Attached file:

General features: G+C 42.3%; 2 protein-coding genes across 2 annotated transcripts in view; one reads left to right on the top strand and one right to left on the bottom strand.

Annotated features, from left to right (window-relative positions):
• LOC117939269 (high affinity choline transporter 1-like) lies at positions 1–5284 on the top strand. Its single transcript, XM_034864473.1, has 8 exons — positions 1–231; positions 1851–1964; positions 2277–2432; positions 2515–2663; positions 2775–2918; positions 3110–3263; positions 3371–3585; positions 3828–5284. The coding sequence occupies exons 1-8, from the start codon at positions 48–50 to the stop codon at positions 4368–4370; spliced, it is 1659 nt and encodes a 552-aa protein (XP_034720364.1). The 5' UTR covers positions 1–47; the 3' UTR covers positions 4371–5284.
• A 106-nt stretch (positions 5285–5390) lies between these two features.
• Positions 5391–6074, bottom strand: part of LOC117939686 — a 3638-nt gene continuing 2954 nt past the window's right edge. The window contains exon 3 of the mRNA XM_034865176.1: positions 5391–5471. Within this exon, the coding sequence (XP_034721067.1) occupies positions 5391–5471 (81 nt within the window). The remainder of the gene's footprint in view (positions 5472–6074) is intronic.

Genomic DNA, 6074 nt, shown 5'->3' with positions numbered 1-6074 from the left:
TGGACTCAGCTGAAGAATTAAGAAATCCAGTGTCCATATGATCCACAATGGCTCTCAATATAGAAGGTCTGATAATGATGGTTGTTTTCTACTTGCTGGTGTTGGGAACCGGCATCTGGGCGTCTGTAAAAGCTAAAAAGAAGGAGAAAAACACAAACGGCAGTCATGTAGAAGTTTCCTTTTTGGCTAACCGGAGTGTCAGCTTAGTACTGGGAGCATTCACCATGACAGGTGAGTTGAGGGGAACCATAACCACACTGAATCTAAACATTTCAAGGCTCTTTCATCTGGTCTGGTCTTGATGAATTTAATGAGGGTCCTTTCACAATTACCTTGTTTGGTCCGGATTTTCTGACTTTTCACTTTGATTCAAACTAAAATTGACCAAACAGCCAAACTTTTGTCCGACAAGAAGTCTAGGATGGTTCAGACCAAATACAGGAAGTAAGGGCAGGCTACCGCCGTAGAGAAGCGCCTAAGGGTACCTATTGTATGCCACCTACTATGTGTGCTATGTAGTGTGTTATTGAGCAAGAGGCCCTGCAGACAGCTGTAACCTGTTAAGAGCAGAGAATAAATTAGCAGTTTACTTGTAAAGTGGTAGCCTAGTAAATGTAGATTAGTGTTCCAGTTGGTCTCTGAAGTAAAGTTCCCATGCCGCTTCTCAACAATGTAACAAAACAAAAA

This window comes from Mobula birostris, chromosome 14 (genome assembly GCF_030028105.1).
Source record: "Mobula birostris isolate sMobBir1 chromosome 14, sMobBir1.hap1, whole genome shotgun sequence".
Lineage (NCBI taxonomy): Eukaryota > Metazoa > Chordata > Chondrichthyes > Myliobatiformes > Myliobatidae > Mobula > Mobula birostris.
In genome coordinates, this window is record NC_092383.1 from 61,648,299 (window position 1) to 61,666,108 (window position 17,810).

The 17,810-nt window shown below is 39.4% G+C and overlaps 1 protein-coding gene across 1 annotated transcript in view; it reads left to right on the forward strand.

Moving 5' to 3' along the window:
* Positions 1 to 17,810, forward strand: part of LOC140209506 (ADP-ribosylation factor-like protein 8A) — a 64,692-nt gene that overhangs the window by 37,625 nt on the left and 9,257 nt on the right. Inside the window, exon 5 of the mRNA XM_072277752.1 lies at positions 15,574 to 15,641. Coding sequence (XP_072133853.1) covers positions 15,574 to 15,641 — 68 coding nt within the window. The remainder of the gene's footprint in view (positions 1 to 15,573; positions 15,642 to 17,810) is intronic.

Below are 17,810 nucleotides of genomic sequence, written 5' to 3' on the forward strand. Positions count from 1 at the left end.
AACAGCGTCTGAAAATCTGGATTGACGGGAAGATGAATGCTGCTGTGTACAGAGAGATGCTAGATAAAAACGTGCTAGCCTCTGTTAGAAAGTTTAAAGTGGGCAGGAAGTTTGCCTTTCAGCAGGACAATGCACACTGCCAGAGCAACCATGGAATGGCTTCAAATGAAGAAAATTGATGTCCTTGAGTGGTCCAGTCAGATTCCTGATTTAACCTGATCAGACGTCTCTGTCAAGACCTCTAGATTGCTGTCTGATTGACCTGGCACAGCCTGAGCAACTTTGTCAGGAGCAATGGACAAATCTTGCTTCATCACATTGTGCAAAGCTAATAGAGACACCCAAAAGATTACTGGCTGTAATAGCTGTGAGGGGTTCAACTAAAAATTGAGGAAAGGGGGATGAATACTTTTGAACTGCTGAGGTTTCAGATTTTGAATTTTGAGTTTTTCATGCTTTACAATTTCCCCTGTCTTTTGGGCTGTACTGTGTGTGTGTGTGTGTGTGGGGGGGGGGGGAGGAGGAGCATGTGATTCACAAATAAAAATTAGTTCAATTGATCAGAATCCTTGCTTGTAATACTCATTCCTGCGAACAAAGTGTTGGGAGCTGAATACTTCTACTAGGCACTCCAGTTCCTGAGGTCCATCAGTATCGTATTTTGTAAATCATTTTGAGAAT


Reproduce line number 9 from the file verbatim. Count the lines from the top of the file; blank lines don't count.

Source record: "Mobula birostris isolate sMobBir1 chromosome 14, sMobBir1.hap1, whole genome shotgun sequence".